My work is primarily in applied ethics, but often draws on my background in philosophy of biology, philosophy of science, and epistemology. In the last several years, I’ve mostly written about issues of moral status in various applied ethical contexts including environmental ethics, synthetic biology, cognitive enhancement, and artificial intelligence and have recently completed a book manuscript on issues of moral status. You can find a description of the manuscript and a link to a version of the proposal below.

Next on my agenda is to continue working on issues in the ethics of emerging technologies. I’m especially interested in designing or adapting research oversight structures to ensure that artificially intelligent and autonomous systems are developed and implemented in ethically sensitive ways.

I have profiles (that I don’t carefully maintain) on both Google Scholar and PhilPapers. If you’d like a copy of a paper, but don’t have access, feel free to contact me.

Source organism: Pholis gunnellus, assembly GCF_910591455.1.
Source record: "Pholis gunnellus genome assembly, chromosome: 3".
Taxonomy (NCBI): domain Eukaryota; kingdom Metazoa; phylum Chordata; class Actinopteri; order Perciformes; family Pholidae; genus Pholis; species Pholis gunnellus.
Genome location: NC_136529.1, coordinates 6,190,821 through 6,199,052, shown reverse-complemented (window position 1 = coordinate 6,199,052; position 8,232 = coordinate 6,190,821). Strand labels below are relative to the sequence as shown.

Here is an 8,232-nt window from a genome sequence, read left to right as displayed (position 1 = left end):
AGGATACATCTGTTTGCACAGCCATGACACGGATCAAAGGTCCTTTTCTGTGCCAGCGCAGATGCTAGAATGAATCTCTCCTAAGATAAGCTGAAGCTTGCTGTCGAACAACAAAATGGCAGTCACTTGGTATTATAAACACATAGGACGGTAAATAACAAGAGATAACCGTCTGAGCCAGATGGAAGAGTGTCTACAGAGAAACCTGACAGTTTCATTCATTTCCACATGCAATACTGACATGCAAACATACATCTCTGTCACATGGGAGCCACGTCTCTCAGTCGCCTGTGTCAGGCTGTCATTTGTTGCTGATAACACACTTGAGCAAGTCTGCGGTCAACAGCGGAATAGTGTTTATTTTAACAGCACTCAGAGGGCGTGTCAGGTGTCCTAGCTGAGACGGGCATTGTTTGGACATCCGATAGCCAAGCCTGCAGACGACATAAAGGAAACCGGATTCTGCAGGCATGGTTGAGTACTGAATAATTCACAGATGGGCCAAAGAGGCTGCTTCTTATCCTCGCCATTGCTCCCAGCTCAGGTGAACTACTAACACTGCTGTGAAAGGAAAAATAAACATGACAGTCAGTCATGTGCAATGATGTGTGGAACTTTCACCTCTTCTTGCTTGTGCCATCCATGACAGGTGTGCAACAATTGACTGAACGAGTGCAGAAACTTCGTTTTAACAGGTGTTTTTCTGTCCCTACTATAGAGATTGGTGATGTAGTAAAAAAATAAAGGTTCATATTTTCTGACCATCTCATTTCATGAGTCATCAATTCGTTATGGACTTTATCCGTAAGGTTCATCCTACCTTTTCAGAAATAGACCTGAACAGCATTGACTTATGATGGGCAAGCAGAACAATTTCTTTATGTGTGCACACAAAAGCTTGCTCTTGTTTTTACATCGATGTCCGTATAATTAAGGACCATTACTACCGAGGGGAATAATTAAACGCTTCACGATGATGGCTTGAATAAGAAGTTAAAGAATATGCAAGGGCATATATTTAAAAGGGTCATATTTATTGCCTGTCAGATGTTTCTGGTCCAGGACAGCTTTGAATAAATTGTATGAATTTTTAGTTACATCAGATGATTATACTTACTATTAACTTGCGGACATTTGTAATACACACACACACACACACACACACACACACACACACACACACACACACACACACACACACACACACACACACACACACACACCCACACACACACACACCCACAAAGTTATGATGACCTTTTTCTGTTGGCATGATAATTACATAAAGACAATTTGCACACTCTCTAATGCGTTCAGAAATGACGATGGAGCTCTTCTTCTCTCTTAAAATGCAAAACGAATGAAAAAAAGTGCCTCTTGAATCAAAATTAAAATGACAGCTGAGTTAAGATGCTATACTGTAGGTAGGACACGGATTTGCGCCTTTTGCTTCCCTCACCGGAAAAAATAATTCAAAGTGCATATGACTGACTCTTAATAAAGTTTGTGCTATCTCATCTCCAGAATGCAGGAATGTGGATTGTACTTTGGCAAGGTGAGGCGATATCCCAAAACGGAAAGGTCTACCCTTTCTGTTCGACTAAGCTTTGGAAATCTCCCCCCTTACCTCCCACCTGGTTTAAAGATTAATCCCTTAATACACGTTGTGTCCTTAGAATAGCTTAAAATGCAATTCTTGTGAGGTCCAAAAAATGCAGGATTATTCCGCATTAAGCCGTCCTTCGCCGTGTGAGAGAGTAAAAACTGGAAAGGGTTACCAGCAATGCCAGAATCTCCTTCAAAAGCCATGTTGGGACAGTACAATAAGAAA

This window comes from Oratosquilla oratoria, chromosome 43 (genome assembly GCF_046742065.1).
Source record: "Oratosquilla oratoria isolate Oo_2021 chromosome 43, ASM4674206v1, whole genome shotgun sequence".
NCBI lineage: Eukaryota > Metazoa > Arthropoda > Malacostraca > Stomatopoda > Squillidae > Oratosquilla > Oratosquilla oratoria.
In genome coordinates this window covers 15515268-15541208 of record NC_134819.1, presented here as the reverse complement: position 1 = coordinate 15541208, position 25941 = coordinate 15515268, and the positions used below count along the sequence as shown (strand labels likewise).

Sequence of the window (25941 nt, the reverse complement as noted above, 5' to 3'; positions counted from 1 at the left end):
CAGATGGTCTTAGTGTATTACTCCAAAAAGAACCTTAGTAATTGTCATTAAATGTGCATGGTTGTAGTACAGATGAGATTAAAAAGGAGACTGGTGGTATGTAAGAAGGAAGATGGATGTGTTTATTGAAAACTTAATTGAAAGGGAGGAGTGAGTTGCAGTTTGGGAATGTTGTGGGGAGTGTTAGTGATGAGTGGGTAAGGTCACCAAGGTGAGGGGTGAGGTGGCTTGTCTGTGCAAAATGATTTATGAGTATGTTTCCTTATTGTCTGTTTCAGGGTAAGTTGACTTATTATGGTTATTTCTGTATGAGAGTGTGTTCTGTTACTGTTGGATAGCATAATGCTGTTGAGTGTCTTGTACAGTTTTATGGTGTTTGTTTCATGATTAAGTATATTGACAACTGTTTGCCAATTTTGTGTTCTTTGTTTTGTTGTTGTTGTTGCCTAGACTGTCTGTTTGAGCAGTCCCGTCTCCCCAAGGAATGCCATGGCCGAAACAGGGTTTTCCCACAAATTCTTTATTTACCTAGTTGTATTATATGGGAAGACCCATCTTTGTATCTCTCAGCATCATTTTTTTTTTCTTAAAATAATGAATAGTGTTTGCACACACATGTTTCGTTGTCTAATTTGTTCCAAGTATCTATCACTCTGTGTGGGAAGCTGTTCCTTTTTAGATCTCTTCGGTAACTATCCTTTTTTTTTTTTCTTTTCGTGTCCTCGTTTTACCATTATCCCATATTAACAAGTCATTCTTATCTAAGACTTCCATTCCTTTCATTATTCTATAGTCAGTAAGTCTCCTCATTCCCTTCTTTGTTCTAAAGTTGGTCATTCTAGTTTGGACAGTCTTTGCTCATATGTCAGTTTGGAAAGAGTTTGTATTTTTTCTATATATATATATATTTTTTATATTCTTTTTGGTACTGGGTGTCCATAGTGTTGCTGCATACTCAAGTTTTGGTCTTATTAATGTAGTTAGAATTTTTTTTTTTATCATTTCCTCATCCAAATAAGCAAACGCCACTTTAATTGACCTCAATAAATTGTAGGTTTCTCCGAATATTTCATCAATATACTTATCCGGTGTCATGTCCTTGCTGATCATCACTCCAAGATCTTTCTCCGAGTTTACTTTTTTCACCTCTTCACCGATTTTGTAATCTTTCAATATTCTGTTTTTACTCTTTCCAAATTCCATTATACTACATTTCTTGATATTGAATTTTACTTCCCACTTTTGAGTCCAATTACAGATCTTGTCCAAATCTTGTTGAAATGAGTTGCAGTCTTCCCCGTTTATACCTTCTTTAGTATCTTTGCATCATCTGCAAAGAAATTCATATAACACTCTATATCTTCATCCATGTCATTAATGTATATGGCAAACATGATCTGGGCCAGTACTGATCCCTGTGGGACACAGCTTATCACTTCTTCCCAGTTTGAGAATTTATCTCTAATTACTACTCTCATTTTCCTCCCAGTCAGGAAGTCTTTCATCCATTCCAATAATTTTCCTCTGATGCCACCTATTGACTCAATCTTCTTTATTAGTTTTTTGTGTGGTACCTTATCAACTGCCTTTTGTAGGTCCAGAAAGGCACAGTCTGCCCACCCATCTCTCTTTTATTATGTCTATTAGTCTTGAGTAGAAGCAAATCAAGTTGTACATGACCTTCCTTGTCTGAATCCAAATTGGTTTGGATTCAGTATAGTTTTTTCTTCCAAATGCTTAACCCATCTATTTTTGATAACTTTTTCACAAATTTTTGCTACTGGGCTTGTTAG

Book Manuscript: The Death of the Ethics of Life
I recently completed a book manuscript! The main thesis is that Biocentrism, the view that non-sentient organisms are morally considerable or have direct moral status is false. Along the way, I develop a framework for how to think about moral status, argue that certain questions about moral status are epistemically prior to questions about which normative theory is true, defend a novel account of the welfare of non-sentient organisms, explain why that account of welfare also extends to communities and artifacts, argue that Sentientist criticisms of Biocentrism fall flat, and defend the view that welfare is not sufficient for moral considerability.

A version of the book proposal with more details is available here.

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